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    $\begingroup$ Polynomial long division. It is completely analogous to integer long division: you start by estimating what monomial $M_2$ will make $M_2\cdot(x-2) \approx 2x^3$. The answer is clearly $M_2 = 2x^2$. Then you subtract $M_2\cdot(x-2) = 2x^3 - 4x^2$ from the divisor $2x^3$, obtaining a remainder $R_2 =4x^2$, and repeat the process, again finding a monomial $M_1$ that makes $M_1\cdot(x-2)\approx 4x^2$, and so on. The remainder decreases at each stage. At the end, the quotient is $M_2+M_1+M_0$ and the final remainder $R_0$ is the remainder. $\endgroup$ – MJD Sep 23 '13 at 18:22
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The same way multiplication is addition many times, division is subtraction many times. When you do long division you are trying to subtract the divisor from the dividend as many times as you can, until you cannot do it any further.

For example: If we try to divide $47$ by $2$. In long division we take the $4$ and divide it by $2$, i.e. we know that we can subtract $2$, two times from $4$. We know that that $4$ is actually representing a $40$ in that $47$, when we use decimal notation. This is how decimal notation works: $47=4\cdot 10+7$. Then we really subtract $2\cdot 10$ times $2$ from $47$. We get $7$, and then it is easy to see we can still subtract $2$ another extra $3$ times. In total we subtracted $2$, $2\cdot10+3$ times. So $47=2\cdot 23+1$.

Polynomials are pretty much the same as decimal notation, just replace the $10$ by an $x$: as if we write $4x+7$ instead of $4\cdot 10 +7$. Notice how the procedure we did above also gives you the division of $4x+7$ by $2$.

For numbers of more digits (and polynomials of higher degree) it works similarly. You try to subtract as much as possible (you do it as much as possible to be as efficient as possible. This is of course not the only way to divide number or polynomials. There are also other ways to try to be efficient). That is why you try to subtract as much as possible the terms of higher degree (as with numbers you try to subtract the digit that is multiplied by the higher power of $10$ in decimal notation).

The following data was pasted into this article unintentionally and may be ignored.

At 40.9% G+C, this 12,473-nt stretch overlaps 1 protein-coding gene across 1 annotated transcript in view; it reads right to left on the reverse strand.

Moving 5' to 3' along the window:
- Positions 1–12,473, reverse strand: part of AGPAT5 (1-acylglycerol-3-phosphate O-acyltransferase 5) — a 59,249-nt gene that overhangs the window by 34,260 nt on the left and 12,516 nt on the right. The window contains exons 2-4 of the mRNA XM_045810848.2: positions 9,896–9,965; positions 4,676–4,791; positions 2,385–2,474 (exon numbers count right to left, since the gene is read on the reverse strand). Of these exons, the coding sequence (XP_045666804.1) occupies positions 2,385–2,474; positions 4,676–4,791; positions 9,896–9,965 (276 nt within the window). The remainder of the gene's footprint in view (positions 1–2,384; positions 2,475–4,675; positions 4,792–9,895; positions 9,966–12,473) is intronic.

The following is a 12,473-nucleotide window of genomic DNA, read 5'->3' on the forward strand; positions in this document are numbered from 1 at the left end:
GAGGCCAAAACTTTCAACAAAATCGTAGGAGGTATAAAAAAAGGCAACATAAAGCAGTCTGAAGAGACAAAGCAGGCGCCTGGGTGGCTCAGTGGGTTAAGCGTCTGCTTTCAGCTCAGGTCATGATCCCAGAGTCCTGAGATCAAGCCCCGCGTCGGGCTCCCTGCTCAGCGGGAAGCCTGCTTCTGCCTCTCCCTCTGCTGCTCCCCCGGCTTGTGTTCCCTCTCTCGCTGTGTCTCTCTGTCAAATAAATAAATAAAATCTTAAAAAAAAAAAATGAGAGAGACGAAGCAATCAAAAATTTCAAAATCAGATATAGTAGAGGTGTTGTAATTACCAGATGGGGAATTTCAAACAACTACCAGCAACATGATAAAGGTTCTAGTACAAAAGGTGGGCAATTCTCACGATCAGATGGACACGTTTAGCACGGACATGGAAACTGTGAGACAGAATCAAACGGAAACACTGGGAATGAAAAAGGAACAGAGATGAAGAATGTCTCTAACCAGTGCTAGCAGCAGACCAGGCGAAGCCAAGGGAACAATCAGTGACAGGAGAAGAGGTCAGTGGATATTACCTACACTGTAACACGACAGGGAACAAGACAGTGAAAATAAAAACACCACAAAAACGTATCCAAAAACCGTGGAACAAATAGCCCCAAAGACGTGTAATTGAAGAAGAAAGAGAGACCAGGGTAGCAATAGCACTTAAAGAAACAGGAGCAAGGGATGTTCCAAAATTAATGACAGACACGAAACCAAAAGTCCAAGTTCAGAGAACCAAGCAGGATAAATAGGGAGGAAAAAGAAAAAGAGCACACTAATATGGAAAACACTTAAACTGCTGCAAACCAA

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  • $\begingroup$ So, when you multiply the polynomial $x$ by the polynomial $x$, you are adding $x$ to itself $x$ times? I don't see any way to make sense of that. $\endgroup$ – Gerry Myerson Sep 25 '13 at 13:38
  • $\begingroup$ Don't worry. Not everybody is good at generalizing ideas. $\endgroup$ – OR. Sep 25 '13 at 14:16
  • $\begingroup$ Ways to make sense of that: No1: Polynomials are determined by their values at the integers (actually you only need as many values as their degree). So you can make sense of it as '$x$ times' meaning actually times, where you replace $x$ by integers in large enough set, or perhaps all integers. $\endgroup$ – OR. Sep 25 '13 at 14:21
  • $\begingroup$ No2: Purely symbolic, as a direct generalization of the procedure of Euclidean division, to that of polynomials. This way you get the notion of Euclidean domain in general. Replacing the role of the absolute value in the integers by the degree function in the polynomials. $\endgroup$ – OR. Sep 25 '13 at 14:23
  • $\begingroup$ I can do without the condescension. How do you interpret $\sqrt2\times\sqrt3$ as "addition many times"? You may also want to have a look at Keith Devlin's many columns on this topic, beginning with maa.org/external_archive/devlin/devlin_01_10.html and working your way backwards. But I suppose you don't think Devlin is much good at generalizing ideas. $\endgroup$ – Gerry Myerson Sep 26 '13 at 0:09